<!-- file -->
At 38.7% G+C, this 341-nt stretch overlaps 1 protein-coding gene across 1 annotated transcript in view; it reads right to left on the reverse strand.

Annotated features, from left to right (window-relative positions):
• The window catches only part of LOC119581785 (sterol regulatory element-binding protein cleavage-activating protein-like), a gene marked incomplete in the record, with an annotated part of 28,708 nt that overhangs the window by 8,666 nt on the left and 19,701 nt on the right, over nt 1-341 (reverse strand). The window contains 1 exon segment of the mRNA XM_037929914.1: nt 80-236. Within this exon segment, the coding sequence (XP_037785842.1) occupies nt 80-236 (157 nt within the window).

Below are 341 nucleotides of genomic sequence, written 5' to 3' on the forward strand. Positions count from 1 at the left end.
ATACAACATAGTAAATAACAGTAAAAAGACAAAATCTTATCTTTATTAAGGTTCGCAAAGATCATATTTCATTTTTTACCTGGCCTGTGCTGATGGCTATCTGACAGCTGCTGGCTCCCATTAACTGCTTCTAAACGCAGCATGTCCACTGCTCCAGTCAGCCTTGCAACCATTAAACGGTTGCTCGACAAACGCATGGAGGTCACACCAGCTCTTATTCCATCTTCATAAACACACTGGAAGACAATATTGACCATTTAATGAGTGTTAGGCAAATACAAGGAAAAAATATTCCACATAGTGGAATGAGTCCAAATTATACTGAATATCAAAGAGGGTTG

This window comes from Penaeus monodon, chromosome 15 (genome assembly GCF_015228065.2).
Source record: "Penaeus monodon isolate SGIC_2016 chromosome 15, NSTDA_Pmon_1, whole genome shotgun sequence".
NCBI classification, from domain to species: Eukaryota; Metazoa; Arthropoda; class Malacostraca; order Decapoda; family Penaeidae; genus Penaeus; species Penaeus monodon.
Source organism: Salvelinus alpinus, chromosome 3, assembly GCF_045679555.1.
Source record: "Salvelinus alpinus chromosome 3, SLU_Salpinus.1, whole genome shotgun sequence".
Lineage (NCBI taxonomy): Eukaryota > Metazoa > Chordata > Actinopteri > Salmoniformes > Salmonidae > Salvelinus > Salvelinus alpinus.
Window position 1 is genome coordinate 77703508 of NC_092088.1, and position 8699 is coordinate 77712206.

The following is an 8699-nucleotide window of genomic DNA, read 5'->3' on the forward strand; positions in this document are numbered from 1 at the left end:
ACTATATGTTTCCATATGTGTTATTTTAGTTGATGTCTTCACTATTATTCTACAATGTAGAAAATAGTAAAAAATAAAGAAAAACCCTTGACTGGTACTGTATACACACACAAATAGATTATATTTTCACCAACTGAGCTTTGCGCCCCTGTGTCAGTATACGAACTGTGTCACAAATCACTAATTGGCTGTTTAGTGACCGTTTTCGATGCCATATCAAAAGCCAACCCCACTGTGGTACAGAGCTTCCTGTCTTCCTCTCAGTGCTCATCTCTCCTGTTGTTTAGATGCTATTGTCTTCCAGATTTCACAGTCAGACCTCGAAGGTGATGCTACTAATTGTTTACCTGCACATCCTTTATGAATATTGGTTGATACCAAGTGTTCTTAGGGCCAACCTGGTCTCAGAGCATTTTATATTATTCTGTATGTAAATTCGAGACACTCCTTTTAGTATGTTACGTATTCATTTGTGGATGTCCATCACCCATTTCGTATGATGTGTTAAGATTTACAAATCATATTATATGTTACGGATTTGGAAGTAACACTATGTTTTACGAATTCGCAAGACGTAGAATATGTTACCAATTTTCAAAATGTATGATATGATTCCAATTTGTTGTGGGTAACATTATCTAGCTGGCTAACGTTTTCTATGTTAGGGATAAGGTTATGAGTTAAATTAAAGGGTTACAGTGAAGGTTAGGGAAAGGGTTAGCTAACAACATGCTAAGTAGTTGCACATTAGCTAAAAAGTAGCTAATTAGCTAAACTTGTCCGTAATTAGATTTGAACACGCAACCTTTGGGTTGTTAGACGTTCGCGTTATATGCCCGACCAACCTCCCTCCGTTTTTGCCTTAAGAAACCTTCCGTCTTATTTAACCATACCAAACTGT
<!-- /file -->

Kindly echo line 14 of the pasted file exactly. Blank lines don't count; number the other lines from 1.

ACTATATGTTTCCATATGTGTTATTTTAGTTGATGTCTTCACTATTATTCTACAATGTAGAAAATAGTAAAAAATAAAGAAAAACCCTTGACTGGTACTGTATACACACACAAATAGATTATATTTTCACCAACTGAGCTTTGCGCCCCTGTGTCAGTATACGAACTGTGTCACAAATCACTAATTGGCTGTTTAGTGACCGTTTTCGATGCCATATCAAAAGCCAACCCCACTGTGGTACAGAGCTTCCTGTCTTCCTCTCAGTGCTCATCTCTCCTGTTGTTTAGATGCTATTGTCTTCCAGATTTCACAGTCAGACCTCGAAGGTGATGCTACTAATTGTTTACCTGCACATCCTTTATGAATATTGGTTGATACCAAGTGTTCTTAGGGCCAACCTGGTCTCAGAGCATTTTATATTATTCTGTATGTAAATTCGAGACACTCCTTTTAGTATGTTACGTATTCATTTGTGGATGTCCATCACCCATTTCGTATGATGTGTTAAGATTTACAAATCATATTATATGTTACGGATTTGGAAGTAACACTATGTTTTACGAATTCGCAAGACGTAGAATATGTTACCAATTTTCAAAATGTATGATATGATTCCAATTTGTTGTGGGTAACATTATCTAGCTGGCTAACGTTTTCTATGTTAGGGATAAGGTTATGAGTTAAATTAAAGGGTTACAGTGAAGGTTAGGGAAAGGGTTAGCTAACAACATGCTAAGTAGTTGCACATTAGCTAAAAAGTAGCTAATTAGCTAAACTTGTCCGTAATTAGATTTGAACACGCAACCTTTGGGTTGTTAGACGTTCGCGTTATATGCCCGACCAACCTCCCTCCGTTTTTGCCTTAAGAAACCTTCCGTCTTATTTAACCATACCAAACTGT